Canadian Appeals Monitor

Information and Commentary on Upcoming and Recent Appeal Court Decisions

Certification of an “Uncommon” Class Action based on a “Central Commonality”

Posted in Case Comments, Class Actions
Sara Babich

The Ontario Court of Appeal recently reiterated several key principles in the context of class action certification motions. In Good v Toronto Police Services Board, 2016 ONCA 250 [Good], the Court of Appeal upheld the Divisional Court decision to certify the claim of Ms. Sherry Good as representative plaintiff (the “Representative Plaintiff”) in the proposed G20 class action against the Toronto Police Services Board (the “TPS”). The decision in Good reminds us of two very important considerations in class action proceedings:

  1. the outcome of the certification application is highly dependent on how the proposed class action is framed, particularly where the proposed common issues are not initially clear; and
  2. the legislative goals of access to justice, behaviour modification, and judicial economy will be considered and placed at the forefront of the certification process.

Background

During the G20 summit in June 2010, demonstrations occurred at various locations in Toronto.  The police arrested or detained approximately 1,000 individuals.  The Representative Plaintiff was among the group of persons who were arrested.  She commenced a class proceeding against the TPS, asserting multiple claims.  Her motion for certification under the Class Proceedings Act (the “Act”) was originally dismissed.  The proposed class proceeding was subsequently narrowed by the Representative Plaintiff on appeal to the Ontario Divisional Court.  The Divisional Court certified the narrowed claim as two separate class proceedings, and set aside the order of the motions judge.  The TPS appealed the certification decision.

Framing the Issues: Central Commonality Among Class Members

This case highlights that the way proposed classes and common issues are framed and presented is often determinative of whether the action is certified as a class proceeding.

In Good, the class members appeared to each have distinctive and individual stories about the circumstances of their detainment and, in some cases, their imprisonment. However, the certification was granted on appeal by the Divisional Court, and upheld by the Ontario Court of Appeal, because there was a “Central Commonality” among all the individuals. The “Central Commonality” was that each detainment or arrest may have been carried out pursuant to one overarching command order allegedly directed by the TPS.

While the approach endorsed by the Ontario Court of Appeal might appear to broaden the circumstances where class members who appear to have little in common are certified as a proper class, the application of this approach may, and perhaps should, be limited to the unique circumstances in which this case arose.

The Motions Judge’s Decision to Refuse Certification

The Motions Judge declined to certify the action as a class proceeding for a variety of reasons; importantly, she found that the Representative Plaintiff was seeking to certify as one class eight distinct groups of claims with no common link. While it is typically permissible to include subclasses in proposed class actions, the plaintiff must still establish a common link between the class members. Further, the Motions Judge found that the proposed subclasses were defined using unclear words, and the class and subclass definitions were overly broad.

The Successful Appeals

The Representative Plaintiff appealed to the Divisional Court, but had by then narrowed the proposed class proceeding, including by removing several Defendants, shrinking the proposed class, and abandoning a number of the claims originally asserted. The Divisional Court certified the class proceeding, relying on the significantly narrowed proposed proceeding as the basis for doing so with respect to the requirements under section 5(1) of the Act, including the cause of action, the identifiable class, and the preferable procedure.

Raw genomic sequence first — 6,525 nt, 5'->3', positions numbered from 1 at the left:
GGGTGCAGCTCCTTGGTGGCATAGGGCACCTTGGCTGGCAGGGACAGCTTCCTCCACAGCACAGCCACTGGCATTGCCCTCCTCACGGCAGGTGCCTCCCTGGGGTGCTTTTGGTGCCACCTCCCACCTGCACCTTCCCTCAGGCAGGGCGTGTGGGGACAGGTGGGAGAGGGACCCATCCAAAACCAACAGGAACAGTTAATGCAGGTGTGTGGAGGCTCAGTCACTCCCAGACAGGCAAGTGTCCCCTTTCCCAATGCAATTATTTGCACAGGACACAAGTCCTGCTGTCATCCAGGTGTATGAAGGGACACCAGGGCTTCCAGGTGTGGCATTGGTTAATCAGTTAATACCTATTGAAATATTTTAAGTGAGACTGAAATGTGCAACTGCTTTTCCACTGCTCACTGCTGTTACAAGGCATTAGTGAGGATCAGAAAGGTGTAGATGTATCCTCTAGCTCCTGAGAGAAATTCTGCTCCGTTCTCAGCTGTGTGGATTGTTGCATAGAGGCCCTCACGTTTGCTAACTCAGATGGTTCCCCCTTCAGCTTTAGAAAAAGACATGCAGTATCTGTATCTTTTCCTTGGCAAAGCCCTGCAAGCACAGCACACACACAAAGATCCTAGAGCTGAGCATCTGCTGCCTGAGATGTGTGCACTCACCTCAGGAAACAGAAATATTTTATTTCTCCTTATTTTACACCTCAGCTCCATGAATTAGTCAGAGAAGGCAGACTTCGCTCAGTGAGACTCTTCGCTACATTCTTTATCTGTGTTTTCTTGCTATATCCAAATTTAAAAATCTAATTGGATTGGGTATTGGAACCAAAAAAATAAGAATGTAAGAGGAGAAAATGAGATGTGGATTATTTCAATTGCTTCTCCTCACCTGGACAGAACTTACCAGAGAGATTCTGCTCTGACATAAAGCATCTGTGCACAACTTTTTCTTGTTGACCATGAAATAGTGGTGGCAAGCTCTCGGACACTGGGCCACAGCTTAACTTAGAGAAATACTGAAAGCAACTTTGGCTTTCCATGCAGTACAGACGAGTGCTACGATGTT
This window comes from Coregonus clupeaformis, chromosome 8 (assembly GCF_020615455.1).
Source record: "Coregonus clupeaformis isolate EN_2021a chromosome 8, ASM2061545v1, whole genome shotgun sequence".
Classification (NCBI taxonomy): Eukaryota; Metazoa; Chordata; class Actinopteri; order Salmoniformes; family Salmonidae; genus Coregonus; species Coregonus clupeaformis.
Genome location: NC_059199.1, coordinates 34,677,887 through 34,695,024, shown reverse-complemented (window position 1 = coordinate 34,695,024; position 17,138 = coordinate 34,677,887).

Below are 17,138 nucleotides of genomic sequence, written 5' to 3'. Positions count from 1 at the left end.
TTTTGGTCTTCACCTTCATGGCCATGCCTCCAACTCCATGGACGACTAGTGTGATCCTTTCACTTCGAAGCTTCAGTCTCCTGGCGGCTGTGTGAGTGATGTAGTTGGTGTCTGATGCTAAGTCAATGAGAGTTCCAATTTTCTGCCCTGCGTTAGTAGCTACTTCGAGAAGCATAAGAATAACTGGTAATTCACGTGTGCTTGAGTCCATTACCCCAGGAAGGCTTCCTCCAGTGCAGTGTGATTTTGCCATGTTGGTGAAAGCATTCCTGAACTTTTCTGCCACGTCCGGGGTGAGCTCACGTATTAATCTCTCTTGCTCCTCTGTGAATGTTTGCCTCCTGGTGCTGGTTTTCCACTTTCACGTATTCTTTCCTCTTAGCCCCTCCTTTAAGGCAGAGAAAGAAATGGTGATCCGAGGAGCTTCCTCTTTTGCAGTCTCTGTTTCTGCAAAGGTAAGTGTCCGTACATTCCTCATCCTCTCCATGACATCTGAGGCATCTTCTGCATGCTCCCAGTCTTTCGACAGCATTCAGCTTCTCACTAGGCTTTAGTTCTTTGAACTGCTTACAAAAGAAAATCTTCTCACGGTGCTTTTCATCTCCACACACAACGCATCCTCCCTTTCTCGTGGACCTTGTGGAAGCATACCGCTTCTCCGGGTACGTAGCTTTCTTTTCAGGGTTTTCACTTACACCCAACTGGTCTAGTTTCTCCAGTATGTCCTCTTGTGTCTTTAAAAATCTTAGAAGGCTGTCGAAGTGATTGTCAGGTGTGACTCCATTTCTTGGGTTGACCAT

The Court of Appeal largely agreed with the Divisional Court. Although the Court of Appeal noted that the Motions Judge’s certification decision is generally accorded significant deference, the Divisional Court’s essentially de novo review of the certification application was justified here on the basis that the reviewing court should be given some latitude in light of the significantly revised proposed class proceeding.

Identifiable Class

The Divisional Court and the Court of Appeal distinguished the prior cases of Caputo v Imperial Tobacco Ltd. and Merck Frosst Canada Ltd. v Wuttunee on the basis that the “Central Commonality” was missing in both. In Good, the Divisional Court found that there is a single defendant and a single course of conduct alleged, and that each of the proposed subclasses had the commonality of the alleged command order:

[35]      [T]here is a single defendant and a single course of conduct alleged.  Each of the proposed subclasses (save for the Detention Centre subclass) have the commonality of an alleged command order being made ordering the detention of the class members without regard for the individual characteristics or conduct of each class member.  Indeed, it is alleged that one command officer, Superintendent Fenton, issued the command order in at least three of the five location based subclasses.

The Court of Appeal supported this finding, stating:

[59]      The plaintiff alleges that Superintendent Fenton was the command officer who issued the order in at least three of the five location-based subclasses, and that either he or one other officer made the order in the other two instances. Having regard to the applicable tests for lawful arrests and detentions that the Divisional Court adverted to, there was some basis in fact for finding that the individual officer or officers who are alleged to have given orders for mass detentions and arrests did so without regard to whether all of the individuals detained, or detained and then arrested, were implicated in the criminal activity with which the police were concerned.